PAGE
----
(RED)-FUNDED GRANTS SUPPORT A RANGE OF HIV/AIDS PROGRAMS

 

 
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LEARN MORE ABOUT HOW (RED) IS MAKING AN IMPACT IN AFRICA

IT TAKES MORE THAN MEDICATION TO END AIDS

Medication is a key piece of winning this fight, but it’s not the only piece. (RED)-funded grants support a diverse range of lifesaving HIV/AIDS programs, including prevention, testing, counseling, and treatment services, sexual reproductive health education, peer mentorship programs and much more.

 
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HIV Prevention

HIV prevention has come a long way with advancements in science, technology and innovative solutions.  Several methods and interventions have proved highly effective in reducing the risk and preventing HIV infection including condoms, the use of antiretroviral medicines as pre-exposure prophylaxis (PrEP), voluntary male medical circumcision (VMMC), behavior change interventions, scaling up sexual reproductive health education, and the treatment of people living with HIV to reduce viral load and prevent onward transmission.  However, despite these successes, there are still nearly 2 million new infections annually of a preventable disease.  In order to end the epidemic, the world needs to apply increased funding and focus towards HIV prevention programs. 

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Testing & Treatment

In order to be treated for HIV, you need to know you have it.  A key driver to ending the AIDS epidemic is ensuring that all HIV-positive people know their status and have access to treatment services.  Today, two-thirds of all people living with HIV know their status, and last year, for the first time in the history of the epidemic, more than half the people living with HIV were on live-saving ARV treatment.  If properly adhered to. ARV treatment, which costs as little as 20 cents a day, not only keeps an HIV-positive person alive and healthy, but also reduces the risk of transmission.  There’s been incredible progress in scaling up access to testing and treatment services and as a result, AIDS related deaths have halved and new infections among children have declined by 61% over the past decade.

 
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PREVENTION OF MOTHER TO CHILD TRANSMISSION

Ending mother-to-child transmission (MTCT) of HIV is a crucial piece to ending AIDS as an epidemic by 2030. Worldwide, 76% of HIV-positive pregnant women are receiving antiretroviral treatment for the prevention of MTCT, nearly double the number on treatment seven years ago. Still, 1.4 million women need treatment to prevent MTCT— and over 90% of these women are in sub-Saharan Africa.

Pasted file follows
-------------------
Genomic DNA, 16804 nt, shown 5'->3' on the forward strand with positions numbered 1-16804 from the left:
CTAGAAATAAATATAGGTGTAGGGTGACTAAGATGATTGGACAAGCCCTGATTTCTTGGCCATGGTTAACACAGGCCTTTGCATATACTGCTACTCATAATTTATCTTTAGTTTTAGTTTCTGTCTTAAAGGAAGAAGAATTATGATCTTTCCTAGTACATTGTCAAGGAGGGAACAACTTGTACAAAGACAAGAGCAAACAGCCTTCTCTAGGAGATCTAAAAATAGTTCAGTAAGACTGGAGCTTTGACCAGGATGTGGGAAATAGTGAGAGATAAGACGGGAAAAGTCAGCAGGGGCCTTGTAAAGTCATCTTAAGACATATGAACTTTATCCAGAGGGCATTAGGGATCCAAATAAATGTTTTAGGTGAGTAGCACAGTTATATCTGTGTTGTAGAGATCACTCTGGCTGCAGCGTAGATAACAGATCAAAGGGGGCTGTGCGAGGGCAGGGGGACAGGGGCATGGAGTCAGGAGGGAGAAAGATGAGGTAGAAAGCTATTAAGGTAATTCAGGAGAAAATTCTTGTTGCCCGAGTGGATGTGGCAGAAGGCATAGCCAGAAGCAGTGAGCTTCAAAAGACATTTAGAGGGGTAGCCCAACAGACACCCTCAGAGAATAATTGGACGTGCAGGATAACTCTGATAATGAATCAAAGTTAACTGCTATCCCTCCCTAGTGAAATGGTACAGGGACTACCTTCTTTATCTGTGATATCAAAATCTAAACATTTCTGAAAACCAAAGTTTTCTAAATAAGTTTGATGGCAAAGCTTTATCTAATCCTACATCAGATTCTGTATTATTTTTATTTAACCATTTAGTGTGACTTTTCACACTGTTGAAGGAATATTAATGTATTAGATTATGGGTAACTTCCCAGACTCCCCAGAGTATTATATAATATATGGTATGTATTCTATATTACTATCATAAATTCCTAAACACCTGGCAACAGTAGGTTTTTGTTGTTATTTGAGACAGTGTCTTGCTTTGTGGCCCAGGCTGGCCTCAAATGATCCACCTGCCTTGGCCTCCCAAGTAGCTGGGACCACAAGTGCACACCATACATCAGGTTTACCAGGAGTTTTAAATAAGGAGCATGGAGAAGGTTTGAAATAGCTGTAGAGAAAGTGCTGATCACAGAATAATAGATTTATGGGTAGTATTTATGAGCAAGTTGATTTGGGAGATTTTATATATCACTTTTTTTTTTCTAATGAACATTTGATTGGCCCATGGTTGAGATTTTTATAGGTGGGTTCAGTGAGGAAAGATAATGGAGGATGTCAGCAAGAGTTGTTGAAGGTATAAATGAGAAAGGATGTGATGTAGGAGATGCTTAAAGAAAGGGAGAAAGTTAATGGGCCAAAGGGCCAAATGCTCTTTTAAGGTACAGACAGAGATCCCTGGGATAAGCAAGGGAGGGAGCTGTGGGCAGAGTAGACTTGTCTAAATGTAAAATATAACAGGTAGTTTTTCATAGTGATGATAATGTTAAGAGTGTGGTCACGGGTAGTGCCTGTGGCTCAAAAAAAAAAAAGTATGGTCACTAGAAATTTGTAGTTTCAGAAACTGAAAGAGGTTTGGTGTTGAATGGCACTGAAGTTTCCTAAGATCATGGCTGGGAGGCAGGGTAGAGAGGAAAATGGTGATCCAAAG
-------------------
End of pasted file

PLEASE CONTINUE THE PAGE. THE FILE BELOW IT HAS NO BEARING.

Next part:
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Education & Empowerment

Worldwide, young people are more at risk of becoming infected with HIV than any other population. Two-thirds of young people globally do not have the correct and comprehensive knowledge of how to prevent HIV and as a result, roughly every two minutes, an adolescent is infected with HIV. While a lack of education is a real challenge, stigma and discrimination also undermine access to basic public health services. With increased awareness and better access to education programs in at risk communities, young people are becoming a driving force behind achieving an AIDS free generation by 2030.

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WomEn & girls

Women and girls are disproportionately impacted by HIV/AIDS. AIDS is the leading cause of death for women of reproductive age worldwide, and young women are twice as likely to become infected with HIV than young men. There are so many factors stacked against girls and women worldwide – poverty, traditional gender norms, and insufficient access to education and sexual and reproductive health services leave women and girls much more vulnerable to HIV/AIDS than their male counterparts. (RED) funded Global Fund grants provide support for a whole range of solutions, from safe spaces that empower girls to job training and education. Below are a few examples of how these dollars are at work on the ground, addressing some of the challenges unique to women and girls.